Mario reimagines the story, in personal, political, and weirdly psychological terms (the Oedipal thing is what it is). In his reimagining, the first step is done -- the imagining, the picturing, the making of history. Melvin's story, different from Sweetback's, has to do with marketing that resistance, to make his movie matter: he promotes it himself (on a radio show with John Singleton playing the interviewer) and installs it in a single theater in Detroit. This leads And now, perhaps. A next story might come to mind now, the use of media not only to sell stories, but to cause them, to encourage action as well as reaction. Sweetback, then and now, is left running, an image that continues to resonate.

From genre-busting electronic music to new highs in the ever-evolving R&B scene, from hip-hop and Americana to rock and pop, 2017's music scenes bestowed an embarrassment of riches upon us.

60. White Hills - Stop Mute Defeat (Thrill Jockey)

White Hills epic '80s callback Stop Mute Defeat is a determined march against encroaching imperial darkness; their eyes boring into the shadows for danger but they're aware that blinding lights can kill and distort truth. From "Overlord's" dark stomp casting nets for totalitarian warnings to "Attack Mode", which roars in with the tribal certainty that we can survive the madness if we keep our wits, the record is a true and timely win for Dave W. and Ego Sensation. Martin Bisi and the poster band's mysterious but relevant cool make a great team and deliver one of their least psych yet most mind destroying records to date. Much like the first time you heard Joy Division or early Pigface, for example, you'll experience being startled at first before becoming addicted to the band's unique microcosm of dystopia that is simultaneously corrupting and seducing your ears. - Morgan Y. Evans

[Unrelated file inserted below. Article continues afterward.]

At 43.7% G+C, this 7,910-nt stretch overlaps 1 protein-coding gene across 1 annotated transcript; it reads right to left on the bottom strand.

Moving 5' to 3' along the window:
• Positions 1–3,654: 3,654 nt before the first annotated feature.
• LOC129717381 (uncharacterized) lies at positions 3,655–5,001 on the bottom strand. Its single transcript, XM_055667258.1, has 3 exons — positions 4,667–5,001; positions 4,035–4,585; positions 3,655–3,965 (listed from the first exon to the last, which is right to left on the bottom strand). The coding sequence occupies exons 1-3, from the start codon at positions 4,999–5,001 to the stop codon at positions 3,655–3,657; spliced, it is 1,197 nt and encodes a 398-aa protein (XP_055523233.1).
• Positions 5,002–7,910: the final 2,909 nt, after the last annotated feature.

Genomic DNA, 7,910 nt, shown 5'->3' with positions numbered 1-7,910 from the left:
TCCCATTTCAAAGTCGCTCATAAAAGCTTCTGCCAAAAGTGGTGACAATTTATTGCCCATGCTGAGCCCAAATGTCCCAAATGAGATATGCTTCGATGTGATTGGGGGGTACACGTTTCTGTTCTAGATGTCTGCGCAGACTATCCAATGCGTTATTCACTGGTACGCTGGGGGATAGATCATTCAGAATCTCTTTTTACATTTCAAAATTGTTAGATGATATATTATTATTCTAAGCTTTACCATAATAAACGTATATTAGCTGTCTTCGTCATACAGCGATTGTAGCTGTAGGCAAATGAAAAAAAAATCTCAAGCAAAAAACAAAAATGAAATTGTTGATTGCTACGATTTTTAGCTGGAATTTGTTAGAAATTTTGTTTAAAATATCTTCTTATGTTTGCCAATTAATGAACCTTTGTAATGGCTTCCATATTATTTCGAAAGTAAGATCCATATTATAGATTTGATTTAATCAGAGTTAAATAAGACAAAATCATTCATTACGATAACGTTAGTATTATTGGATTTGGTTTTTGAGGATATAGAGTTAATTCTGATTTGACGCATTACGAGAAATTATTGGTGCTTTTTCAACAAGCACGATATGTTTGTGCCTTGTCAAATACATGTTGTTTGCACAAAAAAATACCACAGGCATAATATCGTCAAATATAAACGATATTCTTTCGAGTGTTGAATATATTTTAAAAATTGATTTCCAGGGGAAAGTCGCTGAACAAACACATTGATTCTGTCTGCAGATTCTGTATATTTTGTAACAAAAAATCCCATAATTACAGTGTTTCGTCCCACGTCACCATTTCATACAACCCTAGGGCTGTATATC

Keep reading... Show less

Subverting the Romcom: Mercedes Grower on Creating 'Brakes'

Julian Barratt and Oliver Maltman (courtesy Bulldog Film Distribution)

Brakes plunges straight into the brutal and absurd endings of the relationships of nine couples before travelling back to discover the moments of those first sparks of love.

The improvised dark comedy Brakes (2017), a self-described "anti-romcom", is the debut feature of comedienne and writer, director and actress Mercedes Grower. Awarded production completion funding from the BFI Film Fund, Grower now finds herself looking to the future as she develops her second feature film, alongside working with Laura Michalchyshyn from Sundance TV and Wren Arthur from Olive productions on her sitcom, Sailor.

Keep reading... Show less